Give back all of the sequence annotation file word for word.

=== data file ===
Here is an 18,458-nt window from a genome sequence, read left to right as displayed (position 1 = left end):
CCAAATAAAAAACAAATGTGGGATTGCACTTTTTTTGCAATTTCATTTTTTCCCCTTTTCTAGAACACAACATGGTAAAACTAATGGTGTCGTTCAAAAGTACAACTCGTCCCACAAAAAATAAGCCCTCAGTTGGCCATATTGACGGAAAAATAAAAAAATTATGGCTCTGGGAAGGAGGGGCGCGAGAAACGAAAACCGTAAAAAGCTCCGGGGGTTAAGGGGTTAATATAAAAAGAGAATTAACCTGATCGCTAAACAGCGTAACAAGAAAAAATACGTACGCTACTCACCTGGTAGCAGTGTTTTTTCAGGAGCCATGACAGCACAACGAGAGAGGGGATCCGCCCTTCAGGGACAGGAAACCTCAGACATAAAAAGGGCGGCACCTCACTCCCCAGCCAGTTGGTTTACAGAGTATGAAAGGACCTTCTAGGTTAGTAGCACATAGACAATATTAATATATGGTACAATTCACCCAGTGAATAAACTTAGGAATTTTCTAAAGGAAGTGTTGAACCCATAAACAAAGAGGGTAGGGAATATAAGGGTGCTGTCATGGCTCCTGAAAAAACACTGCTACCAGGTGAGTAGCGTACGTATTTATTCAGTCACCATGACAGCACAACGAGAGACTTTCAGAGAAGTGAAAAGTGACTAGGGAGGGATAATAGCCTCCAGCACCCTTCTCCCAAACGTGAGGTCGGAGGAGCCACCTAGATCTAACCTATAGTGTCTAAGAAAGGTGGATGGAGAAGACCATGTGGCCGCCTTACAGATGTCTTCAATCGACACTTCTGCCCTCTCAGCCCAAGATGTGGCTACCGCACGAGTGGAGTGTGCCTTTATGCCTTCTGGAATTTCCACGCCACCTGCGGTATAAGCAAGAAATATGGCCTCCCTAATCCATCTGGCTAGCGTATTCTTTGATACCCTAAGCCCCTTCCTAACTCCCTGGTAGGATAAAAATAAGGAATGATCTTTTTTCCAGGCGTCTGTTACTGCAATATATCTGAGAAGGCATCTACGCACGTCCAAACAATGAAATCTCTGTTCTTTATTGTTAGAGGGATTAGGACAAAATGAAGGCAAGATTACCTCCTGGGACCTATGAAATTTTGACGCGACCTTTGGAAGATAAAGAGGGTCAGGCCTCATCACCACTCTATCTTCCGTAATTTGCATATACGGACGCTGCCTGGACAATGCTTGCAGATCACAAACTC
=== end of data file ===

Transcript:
Here is an 18,458-nt window from a genome sequence, read left to right as displayed (position 1 = left end):
CCAAATAAAAAACAAATGTGGGATTGCACTTTTTTTGCAATTTCATTTTTTCCCCTTTTCTAGAACACAACATGGTAAAACTAATGGTGTCGTTCAAAAGTACAACTCGTCCCACAAAAAATAAGCCCTCAGTTGGCCATATTGACGGAAAAATAAAAAAATTATGGCTCTGGGAAGGAGGGGCGCGAGAAACGAAAACCGTAAAAAGCTCCGGGGGTTAAGGGGTTAATATAAAAAGAGAATTAACCTGATCGCTAAACAGCGTAACAAGAAAAAATACGTACGCTACTCACCTGGTAGCAGTGTTTTTTCAGGAGCCATGACAGCACAACGAGAGAGGGGATCCGCCCTTCAGGGACAGGAAACCTCAGACATAAAAAGGGCGGCACCTCACTCCCCAGCCAGTTGGTTTACAGAGTATGAAAGGACCTTCTAGGTTAGTAGCACATAGACAATATTAATATATGGTACAATTCACCCAGTGAATAAACTTAGGAATTTTCTAAAGGAAGTGTTGAACCCATAAACAAAGAGGGTAGGGAATATAAGGGTGCTGTCATGGCTCCTGAAAAAACACTGCTACCAGGTGAGTAGCGTACGTATTTATTCAGTCACCATGACAGCACAACGAGAGACTTTCAGAGAAGTGAAAAGTGACTAGGGAGGGATAATAGCCTCCAGCACCCTTCTCCCAAACGTGAGGTCGGAGGAGCCACCTAGATCTAACCTATAGTGTCTAAGAAAGGTGGATGGAGAAGACCATGTGGCCGCCTTACAGATGTCTTCAATCGACACTTCTGCCCTCTCAGCCCAAGATGTGGCTACCGCACGAGTGGAGTGTGCCTTTATGCCTTCTGGAATTTCCACGCCACCTGCGGTATAAGCAAGAAATATGGCCTCCCTAATCCATCTGGCTAGCGTATTCTTTGATACCCTAAGCCCCTTCCTAACTCCCTGGTAGGATAAAAATAAGGAATGATCTTTTTTCCAGGCGTCTGTTACTGCAATATATCTGAGAAGGCATCTACGCACGTCCAAACAATGAAATCTCTGTTCTTTATTGTTAGAGGGATTAGGACAAAATGAAGGCAAGATTACCTCCTGGGACCTATGAAATTTTGACGCGACCTTTGGAAGATAAAGAGGGTCAGGCCTCATCACCACTCTATCTTCCGTAATTTGCATATACGGACGCTGCCTGGACAATGCTTGCAGATCACAAACTC